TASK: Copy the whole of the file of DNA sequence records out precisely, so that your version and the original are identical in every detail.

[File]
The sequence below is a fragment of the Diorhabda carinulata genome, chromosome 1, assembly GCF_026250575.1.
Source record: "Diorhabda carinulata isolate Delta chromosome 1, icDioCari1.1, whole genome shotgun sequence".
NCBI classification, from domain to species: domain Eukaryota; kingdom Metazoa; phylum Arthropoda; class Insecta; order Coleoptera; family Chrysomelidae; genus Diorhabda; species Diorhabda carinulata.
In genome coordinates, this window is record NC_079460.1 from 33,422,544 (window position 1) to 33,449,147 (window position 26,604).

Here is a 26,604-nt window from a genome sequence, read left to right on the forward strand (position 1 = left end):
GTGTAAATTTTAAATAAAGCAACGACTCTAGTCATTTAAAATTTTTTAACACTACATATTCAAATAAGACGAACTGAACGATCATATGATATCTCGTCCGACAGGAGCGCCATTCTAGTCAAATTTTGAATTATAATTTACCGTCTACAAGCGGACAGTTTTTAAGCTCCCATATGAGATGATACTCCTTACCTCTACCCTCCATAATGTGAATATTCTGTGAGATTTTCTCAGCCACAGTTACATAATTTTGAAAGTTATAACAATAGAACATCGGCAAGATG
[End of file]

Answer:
The sequence below is a fragment of the Diorhabda carinulata genome, chromosome 1, assembly GCF_026250575.1.
Source record: "Diorhabda carinulata isolate Delta chromosome 1, icDioCari1.1, whole genome shotgun sequence".
NCBI classification, from domain to species: domain Eukaryota; kingdom Metazoa; phylum Arthropoda; class Insecta; order Coleoptera; family Chrysomelidae; genus Diorhabda; species Diorhabda carinulata.
In genome coordinates, this window is record NC_079460.1 from 33,422,544 (window position 1) to 33,449,147 (window position 26,604).

Here is a 26,604-nt window from a genome sequence, read left to right on the forward strand (position 1 = left end):
GTGTAAATTTTAAATAAAGCAACGACTCTAGTCATTTAAAATTTTTTAACACTACATATTCAAATAAGACGAACTGAACGATCATATGATATCTCGTCCGACAGGAGCGCCATTCTAGTCAAATTTTGAATTATAATTTACCGTCTACAAGCGGACAGTTTTTAAGCTCCCATATGAGATGATACTCCTTACCTCTACCCTCCATAATGTGAATATTCTGTGAGATTTTCTCAGCCACAGTTACATAATTTTGAAAGTTATAACAATAGAACATCGGCAAGATG